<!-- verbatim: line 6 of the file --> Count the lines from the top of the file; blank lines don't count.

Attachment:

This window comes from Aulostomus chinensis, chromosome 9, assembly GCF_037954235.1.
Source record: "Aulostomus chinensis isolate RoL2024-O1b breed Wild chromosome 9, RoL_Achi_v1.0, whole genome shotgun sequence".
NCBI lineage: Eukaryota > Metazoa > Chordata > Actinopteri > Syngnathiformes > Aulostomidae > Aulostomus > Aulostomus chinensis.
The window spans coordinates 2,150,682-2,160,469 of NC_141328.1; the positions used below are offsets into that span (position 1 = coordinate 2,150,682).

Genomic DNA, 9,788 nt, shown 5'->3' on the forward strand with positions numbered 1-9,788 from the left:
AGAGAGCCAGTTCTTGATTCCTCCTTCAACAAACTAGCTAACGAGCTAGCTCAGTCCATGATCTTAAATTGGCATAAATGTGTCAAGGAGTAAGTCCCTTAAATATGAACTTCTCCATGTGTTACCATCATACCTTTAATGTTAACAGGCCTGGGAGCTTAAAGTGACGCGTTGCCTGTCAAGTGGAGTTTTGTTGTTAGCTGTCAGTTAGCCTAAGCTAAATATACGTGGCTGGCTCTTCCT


AGAGAGCCAGTTCTTGATTCCTCCTTCAACAAACTAGCTAACGAGCTAGCTCAGTCCATGATCTTAAATTGGCATAAATGTGTCAAGGAGTAAGTCCCTTAAATATGAACTTCTCCATGTGTTACCATCATACCTTTAATGTTAACAGGCCTGGGAGCTTAAAGTGACGCGTTGCCTGTCAAGTGGAGTTTTGTTGTTAGCTGTCAGTTAGCCTAAGCTAAATATACGTGGCTGGCTCTTCCT